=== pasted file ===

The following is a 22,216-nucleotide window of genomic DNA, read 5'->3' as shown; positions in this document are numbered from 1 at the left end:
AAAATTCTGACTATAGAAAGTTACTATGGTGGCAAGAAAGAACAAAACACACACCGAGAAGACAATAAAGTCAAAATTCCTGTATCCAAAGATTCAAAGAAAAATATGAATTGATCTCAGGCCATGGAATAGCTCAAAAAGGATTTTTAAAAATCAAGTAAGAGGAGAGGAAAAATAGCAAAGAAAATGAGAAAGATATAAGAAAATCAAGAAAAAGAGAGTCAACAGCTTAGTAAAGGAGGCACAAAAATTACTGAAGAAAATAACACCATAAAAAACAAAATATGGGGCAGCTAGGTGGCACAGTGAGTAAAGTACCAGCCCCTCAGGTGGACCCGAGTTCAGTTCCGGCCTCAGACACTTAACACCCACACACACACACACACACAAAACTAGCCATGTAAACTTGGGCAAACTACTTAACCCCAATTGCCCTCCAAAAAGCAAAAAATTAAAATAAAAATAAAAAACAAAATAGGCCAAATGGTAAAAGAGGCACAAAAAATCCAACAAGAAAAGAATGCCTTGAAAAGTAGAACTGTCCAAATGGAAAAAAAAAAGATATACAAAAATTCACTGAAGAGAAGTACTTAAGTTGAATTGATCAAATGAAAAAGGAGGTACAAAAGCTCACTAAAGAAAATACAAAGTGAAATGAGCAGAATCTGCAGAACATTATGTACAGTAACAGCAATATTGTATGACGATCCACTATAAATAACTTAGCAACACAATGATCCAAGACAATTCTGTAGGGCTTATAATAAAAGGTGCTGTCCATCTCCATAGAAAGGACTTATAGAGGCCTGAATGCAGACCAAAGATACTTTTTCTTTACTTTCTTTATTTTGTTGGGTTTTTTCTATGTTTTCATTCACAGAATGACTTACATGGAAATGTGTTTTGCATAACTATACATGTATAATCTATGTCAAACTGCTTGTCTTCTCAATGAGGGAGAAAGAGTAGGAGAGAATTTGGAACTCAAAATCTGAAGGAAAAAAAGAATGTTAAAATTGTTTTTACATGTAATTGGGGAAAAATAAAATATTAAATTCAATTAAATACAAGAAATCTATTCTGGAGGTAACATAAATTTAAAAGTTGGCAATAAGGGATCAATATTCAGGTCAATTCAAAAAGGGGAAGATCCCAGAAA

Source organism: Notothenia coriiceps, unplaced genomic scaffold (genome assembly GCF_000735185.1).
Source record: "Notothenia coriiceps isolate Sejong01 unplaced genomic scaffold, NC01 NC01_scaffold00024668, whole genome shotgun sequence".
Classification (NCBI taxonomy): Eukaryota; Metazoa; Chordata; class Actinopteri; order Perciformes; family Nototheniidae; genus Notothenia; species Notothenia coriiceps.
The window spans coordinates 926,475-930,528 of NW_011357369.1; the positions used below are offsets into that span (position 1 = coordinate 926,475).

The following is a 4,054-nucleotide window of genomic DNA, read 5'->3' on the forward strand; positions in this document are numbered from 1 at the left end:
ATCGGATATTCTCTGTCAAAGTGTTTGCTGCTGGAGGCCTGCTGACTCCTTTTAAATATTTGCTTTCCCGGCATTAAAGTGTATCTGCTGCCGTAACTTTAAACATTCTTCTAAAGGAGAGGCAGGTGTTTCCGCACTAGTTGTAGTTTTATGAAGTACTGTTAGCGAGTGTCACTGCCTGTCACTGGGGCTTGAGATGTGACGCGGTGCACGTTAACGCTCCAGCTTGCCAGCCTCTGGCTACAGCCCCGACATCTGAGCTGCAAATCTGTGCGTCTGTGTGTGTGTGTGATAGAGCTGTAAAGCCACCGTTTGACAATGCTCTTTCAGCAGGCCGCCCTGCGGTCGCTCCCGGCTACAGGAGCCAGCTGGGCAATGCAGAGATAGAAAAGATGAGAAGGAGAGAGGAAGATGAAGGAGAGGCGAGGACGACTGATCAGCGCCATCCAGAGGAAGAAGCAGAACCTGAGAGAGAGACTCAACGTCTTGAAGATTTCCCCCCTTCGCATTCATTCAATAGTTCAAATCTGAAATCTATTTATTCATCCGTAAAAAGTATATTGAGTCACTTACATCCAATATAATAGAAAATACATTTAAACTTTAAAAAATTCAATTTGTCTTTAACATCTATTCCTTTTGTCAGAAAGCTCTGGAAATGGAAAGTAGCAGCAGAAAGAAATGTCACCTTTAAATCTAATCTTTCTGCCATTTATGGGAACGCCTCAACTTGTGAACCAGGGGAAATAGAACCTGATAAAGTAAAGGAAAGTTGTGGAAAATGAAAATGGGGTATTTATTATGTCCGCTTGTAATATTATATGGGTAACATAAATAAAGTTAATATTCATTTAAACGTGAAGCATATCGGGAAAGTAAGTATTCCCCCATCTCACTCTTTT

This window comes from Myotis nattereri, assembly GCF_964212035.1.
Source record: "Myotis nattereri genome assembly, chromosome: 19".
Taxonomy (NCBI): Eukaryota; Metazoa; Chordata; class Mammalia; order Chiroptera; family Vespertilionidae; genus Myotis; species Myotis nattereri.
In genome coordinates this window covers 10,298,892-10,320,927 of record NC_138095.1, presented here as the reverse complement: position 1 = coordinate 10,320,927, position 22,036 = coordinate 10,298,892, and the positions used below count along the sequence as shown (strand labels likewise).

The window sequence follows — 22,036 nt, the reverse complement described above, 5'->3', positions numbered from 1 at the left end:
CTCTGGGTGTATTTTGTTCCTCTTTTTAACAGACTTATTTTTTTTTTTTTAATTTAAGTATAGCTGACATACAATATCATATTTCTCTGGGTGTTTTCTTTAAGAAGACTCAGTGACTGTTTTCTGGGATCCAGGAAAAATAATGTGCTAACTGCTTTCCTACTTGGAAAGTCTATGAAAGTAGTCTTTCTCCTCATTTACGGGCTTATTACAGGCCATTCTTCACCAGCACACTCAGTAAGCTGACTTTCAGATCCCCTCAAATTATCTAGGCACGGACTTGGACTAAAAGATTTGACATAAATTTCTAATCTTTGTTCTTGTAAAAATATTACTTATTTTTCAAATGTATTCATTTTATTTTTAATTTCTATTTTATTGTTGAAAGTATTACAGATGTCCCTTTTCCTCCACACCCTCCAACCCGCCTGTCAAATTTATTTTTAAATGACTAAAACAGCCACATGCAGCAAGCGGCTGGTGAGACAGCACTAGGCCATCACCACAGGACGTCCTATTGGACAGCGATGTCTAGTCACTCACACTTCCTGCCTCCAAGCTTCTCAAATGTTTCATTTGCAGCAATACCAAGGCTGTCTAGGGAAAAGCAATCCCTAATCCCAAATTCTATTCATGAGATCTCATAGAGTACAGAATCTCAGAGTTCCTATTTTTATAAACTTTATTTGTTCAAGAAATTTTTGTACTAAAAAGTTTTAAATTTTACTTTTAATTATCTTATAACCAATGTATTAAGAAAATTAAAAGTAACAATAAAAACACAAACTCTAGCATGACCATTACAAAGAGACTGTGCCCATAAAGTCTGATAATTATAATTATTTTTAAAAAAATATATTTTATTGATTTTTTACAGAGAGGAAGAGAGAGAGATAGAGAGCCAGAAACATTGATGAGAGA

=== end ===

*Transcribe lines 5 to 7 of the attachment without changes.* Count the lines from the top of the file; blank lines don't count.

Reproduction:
Classification (NCBI taxonomy): Eukaryota; Metazoa; Chordata; class Actinopteri; order Perciformes; family Nototheniidae; genus Notothenia; species Notothenia coriiceps.
The window spans coordinates 926,475-930,528 of NW_011357369.1; the positions used below are offsets into that span (position 1 = coordinate 926,475).

The following is a 4,054-nucleotide window of genomic DNA, read 5'->3' on the forward strand; positions in this document are numbered from 1 at the left end: